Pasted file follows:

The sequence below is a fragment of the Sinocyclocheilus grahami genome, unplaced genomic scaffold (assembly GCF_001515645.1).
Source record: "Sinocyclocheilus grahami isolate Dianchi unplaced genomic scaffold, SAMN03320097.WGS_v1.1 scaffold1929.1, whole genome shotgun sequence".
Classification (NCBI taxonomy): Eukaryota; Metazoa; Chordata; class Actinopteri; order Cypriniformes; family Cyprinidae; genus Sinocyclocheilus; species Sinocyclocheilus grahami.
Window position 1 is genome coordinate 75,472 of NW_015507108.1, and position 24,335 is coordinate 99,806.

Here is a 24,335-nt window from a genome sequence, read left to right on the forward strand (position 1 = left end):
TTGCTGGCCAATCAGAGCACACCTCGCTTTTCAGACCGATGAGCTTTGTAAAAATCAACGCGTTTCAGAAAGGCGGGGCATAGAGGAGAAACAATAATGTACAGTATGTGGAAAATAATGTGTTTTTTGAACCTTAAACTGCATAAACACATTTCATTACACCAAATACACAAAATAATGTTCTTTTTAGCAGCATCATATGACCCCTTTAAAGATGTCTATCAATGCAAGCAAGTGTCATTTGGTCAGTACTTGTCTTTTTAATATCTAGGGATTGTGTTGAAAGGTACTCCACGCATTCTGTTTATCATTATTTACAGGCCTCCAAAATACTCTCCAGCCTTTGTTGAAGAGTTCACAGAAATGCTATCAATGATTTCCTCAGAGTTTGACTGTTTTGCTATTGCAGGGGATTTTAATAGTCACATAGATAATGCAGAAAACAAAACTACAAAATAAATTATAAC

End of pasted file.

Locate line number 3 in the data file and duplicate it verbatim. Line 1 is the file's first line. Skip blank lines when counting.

Classification (NCBI taxonomy): Eukaryota; Metazoa; Chordata; class Actinopteri; order Cypriniformes; family Cyprinidae; genus Sinocyclocheilus; species Sinocyclocheilus grahami.